Next up in the Ten Little Downton Abbey: Matthew Crawley. Son of Isobel, hero of the first World War where he sustained a spine injury that left him unable to walk, and unable to “truly be a man.” Unfortunately, Matthew is engaged to Miss Swire, a delicate girl with whom he has no discernible sexual chemistry so it could be argued that she may not take the bad “man” news as hard as the doctor thinks.
Months of Matthew in a wheelchair pass, until the day in drawing room when Miss Swire trips on a corner of carpet and Matthew leaps from his chair to catch her. I’m no Doctor Clarkson but I can’t help wondering if there isn’t some physical stage between paraplegic and leaping? Wouldn’t there be some small increments of change, some inkling of improvement that one would notice?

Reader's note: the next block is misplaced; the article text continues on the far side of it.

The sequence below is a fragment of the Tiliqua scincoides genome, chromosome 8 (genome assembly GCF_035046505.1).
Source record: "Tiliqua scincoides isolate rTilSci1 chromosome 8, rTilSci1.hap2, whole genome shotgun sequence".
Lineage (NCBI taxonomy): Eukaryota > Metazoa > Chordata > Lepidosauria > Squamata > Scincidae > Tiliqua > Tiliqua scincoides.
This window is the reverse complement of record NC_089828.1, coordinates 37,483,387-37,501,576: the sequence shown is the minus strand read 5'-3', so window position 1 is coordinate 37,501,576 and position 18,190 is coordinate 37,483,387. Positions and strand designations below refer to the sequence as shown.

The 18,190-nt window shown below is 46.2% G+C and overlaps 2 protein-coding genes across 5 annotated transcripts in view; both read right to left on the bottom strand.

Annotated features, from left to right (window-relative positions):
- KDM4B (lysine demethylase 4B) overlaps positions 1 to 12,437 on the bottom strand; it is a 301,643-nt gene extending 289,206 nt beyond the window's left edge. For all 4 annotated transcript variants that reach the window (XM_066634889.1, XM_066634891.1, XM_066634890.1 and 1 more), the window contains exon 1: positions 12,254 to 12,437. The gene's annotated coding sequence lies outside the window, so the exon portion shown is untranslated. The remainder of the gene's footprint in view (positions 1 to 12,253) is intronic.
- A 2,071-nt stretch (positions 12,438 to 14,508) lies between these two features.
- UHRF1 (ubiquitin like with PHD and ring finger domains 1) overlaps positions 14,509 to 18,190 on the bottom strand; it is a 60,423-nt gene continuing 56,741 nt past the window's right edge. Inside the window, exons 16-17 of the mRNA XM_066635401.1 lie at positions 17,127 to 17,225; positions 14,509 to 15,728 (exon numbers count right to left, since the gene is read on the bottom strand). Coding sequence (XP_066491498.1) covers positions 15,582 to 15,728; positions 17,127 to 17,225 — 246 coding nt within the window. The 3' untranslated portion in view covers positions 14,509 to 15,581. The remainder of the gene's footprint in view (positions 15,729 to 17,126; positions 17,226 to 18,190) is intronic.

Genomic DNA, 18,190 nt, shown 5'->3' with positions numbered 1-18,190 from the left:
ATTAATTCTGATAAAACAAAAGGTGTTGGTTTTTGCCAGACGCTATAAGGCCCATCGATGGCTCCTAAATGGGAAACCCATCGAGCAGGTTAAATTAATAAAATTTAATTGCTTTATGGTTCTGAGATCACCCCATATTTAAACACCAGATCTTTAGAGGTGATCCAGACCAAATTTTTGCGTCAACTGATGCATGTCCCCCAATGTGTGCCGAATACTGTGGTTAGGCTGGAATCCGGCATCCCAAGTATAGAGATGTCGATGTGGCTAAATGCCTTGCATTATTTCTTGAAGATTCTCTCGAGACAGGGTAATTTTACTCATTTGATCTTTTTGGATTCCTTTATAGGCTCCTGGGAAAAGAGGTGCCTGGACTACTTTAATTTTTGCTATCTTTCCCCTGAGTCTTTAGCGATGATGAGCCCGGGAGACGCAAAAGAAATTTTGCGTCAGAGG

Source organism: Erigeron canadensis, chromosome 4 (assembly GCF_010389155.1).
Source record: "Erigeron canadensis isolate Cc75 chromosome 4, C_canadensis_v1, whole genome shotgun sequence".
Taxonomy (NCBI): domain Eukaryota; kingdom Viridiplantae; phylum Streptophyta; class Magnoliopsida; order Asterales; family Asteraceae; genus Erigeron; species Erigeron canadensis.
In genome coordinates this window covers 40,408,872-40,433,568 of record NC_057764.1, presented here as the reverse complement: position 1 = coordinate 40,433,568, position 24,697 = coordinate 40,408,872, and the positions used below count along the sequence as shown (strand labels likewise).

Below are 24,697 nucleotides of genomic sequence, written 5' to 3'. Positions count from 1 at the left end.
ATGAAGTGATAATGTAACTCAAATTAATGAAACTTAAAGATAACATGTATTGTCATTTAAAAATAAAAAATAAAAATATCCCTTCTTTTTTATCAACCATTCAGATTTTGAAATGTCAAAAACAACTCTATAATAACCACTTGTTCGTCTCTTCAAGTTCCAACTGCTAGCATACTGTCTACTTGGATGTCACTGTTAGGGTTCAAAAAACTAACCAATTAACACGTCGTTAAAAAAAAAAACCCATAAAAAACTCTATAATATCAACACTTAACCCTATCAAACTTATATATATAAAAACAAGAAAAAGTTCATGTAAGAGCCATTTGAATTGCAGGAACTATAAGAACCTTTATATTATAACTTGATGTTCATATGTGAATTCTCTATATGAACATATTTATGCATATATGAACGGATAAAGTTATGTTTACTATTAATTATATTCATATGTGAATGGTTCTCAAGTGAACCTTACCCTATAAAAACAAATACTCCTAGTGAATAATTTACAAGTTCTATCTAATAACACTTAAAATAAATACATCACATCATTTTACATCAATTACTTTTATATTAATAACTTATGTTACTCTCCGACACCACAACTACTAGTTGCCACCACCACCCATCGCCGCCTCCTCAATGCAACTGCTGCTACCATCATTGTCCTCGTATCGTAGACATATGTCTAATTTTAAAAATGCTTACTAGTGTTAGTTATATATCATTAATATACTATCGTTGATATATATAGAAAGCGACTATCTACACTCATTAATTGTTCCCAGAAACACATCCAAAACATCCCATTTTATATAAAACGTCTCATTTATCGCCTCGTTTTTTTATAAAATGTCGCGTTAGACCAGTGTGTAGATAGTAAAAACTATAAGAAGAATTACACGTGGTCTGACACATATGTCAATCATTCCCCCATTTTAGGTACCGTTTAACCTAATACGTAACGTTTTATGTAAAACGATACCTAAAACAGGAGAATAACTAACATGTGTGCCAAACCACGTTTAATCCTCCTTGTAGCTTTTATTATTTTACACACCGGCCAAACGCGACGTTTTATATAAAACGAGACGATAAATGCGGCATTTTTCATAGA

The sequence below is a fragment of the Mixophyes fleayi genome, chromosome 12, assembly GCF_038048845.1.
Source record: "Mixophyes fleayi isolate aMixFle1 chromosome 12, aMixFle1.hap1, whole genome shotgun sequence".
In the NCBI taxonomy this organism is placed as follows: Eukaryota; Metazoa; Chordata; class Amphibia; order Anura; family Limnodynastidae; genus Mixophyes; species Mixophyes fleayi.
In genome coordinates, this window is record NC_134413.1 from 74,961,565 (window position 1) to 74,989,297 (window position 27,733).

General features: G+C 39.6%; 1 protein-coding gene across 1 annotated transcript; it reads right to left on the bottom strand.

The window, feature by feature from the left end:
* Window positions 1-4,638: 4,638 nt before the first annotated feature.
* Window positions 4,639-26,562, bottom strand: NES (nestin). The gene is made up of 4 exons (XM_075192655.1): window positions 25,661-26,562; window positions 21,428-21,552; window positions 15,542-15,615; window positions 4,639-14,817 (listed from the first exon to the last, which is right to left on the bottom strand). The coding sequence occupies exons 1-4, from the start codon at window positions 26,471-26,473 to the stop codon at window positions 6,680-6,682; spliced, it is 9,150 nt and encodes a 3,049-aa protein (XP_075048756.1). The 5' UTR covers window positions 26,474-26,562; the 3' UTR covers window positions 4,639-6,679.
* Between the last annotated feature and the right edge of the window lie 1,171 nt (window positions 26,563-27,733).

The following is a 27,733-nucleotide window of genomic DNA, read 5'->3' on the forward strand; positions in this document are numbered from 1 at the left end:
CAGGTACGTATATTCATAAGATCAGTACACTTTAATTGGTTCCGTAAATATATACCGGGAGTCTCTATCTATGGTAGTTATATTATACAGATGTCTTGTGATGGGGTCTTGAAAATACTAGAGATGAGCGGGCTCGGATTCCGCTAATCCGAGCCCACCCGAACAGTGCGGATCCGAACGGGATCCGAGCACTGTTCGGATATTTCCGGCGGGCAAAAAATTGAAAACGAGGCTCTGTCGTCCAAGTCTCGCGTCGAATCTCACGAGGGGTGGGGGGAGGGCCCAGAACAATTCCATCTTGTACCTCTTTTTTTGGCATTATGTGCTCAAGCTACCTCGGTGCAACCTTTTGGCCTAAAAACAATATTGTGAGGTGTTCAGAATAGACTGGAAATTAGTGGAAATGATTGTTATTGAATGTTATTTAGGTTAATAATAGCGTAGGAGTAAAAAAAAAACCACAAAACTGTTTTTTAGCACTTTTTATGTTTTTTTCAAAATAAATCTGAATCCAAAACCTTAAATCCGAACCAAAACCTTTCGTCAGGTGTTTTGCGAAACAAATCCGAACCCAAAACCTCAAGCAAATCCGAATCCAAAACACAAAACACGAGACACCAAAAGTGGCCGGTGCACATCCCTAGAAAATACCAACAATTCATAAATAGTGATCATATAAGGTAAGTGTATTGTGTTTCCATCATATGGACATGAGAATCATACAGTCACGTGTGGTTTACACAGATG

Is Dr. Clarkson relieved? Is he grateful? Does he say, I’ll be damned? No. He tells Lord Grantham and the rest of clan who are questioning him in the drawing room that upon reading the x-ray it was his educated opinion that the spine was severed. Severed, he explains, to the point where one will no longer truly be a man. However, a doctor in London (again with the London medical community) also read the x-ray at the same time as Dr. Clarkson and diagnosed a “bruised spine” meaning that recovery was possible. Yet Dr. Clarkson felt it would be cruel to offer Matthew any shred of hope. And, as you see, Dr. Clarkson finishes, It was, and it is, and what about those cocktails? Carry on being a man, Matthew.